The effect of compulsory schooling laws and child labor restrictions on fertility: evidence from the early twentieth century

Research output: Contribution to journalArticlepeer-review

Abstract

This paper uses census data to examine the impact of child labor restrictions imposed by compulsory schooling laws and child labor regulation on fertility. By exploiting variation induced by changes in legislation across time and between US states during the early twentieth century, I show that parents chose to have fewer children in response to the constraints imposed on the labor supply of their potential children and the increase in their expected quality. My findings suggest that compulsory schooling laws and child labor regulation contributed to the demographic transition in the US and provide additional empirical support for the notion that financial incentives play a role in determining household fertility decisions.

Original languageEnglish
Pages (from-to)321-358
Number of pages38
JournalJournal of Population Economics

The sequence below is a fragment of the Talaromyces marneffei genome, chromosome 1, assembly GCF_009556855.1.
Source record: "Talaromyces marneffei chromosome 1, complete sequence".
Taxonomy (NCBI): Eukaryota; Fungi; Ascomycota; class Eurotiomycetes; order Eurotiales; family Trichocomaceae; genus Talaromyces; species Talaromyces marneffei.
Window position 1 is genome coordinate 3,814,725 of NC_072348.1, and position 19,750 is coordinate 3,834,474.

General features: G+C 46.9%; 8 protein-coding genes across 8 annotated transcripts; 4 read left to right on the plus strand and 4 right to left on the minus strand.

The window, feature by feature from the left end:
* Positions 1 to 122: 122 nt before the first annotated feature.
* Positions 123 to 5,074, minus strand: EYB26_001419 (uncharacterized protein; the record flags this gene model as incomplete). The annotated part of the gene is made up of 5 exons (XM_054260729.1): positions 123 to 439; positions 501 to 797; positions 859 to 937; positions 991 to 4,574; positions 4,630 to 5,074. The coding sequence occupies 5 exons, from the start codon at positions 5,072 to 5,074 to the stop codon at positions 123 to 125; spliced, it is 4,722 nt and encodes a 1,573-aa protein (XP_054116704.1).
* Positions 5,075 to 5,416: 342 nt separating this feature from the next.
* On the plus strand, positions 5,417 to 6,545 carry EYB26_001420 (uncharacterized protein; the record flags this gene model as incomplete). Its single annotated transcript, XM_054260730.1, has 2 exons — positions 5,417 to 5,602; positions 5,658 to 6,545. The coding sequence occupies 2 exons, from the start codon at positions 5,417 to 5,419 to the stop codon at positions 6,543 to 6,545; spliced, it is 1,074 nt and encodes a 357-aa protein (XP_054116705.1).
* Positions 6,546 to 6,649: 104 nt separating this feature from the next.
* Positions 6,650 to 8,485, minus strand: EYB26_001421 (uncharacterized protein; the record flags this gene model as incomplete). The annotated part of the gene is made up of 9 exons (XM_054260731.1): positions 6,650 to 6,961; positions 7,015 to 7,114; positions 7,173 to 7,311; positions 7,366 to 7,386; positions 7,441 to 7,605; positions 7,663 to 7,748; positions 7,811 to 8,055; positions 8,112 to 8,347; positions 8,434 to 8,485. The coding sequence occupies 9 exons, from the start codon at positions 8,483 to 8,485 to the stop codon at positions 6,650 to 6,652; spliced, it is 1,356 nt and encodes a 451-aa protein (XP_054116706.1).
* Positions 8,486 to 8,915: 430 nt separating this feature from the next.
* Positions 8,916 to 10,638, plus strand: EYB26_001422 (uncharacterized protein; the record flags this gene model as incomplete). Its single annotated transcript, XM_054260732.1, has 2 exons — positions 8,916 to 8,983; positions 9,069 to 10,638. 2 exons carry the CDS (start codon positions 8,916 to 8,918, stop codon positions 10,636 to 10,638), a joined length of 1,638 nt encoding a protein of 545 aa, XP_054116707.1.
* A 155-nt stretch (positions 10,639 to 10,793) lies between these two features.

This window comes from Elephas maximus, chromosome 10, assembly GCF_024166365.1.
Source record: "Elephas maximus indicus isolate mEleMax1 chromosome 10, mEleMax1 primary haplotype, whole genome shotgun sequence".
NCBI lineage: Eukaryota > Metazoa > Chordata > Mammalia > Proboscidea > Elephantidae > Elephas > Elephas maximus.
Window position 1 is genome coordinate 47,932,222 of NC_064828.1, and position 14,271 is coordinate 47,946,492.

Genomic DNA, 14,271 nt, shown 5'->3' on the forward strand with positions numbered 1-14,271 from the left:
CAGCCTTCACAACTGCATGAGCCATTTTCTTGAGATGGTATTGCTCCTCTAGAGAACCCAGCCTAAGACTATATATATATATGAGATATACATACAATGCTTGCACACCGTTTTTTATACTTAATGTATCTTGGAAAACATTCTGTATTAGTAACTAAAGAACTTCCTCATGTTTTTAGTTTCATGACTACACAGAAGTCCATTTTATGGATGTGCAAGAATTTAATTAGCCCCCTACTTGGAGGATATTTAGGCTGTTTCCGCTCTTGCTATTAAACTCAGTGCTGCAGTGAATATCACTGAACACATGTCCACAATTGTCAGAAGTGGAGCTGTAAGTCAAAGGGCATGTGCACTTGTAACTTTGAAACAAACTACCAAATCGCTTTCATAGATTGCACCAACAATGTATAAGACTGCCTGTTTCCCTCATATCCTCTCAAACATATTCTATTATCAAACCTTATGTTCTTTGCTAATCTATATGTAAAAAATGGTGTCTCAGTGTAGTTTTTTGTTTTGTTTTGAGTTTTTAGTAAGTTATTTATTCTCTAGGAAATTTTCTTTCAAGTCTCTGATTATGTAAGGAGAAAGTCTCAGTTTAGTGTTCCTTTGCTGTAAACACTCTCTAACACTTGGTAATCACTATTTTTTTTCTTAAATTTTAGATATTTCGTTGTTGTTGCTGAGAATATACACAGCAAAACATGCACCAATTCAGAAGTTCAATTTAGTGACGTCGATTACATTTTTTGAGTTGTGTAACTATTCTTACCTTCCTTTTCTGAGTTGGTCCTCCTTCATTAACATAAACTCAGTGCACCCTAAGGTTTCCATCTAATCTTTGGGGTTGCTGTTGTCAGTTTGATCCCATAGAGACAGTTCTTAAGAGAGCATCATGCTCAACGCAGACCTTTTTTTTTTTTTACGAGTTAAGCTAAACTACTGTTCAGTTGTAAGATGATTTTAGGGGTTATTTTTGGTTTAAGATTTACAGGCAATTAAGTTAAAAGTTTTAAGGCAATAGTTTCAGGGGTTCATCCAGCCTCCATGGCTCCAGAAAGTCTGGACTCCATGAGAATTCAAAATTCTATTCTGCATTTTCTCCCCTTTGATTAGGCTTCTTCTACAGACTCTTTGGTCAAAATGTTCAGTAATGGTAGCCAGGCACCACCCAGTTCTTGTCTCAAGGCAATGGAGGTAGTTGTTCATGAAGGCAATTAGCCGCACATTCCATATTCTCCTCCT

Volume36
Issue number1
Early online date25 Jun 2021
DOIs
StatePublished - Jan 2023

Bibliographical note

Funding Information:
I thank the editor, Oded Galor, and three anonymous referees for their helpful comments.

Publisher Copyright:
© 2021, The Author(s), under exclusive licence to Springer-Verlag GmbH Germany, part of Springer Nature.

Keywords

  • Child labor
  • Compulsory schooling
  • Fertility

Fingerprint

Dive into the research topics of 'The effect of compulsory schooling laws and child labor restrictions on fertility: evidence from the early twentieth century'. Together they form a unique fingerprint.

Cite this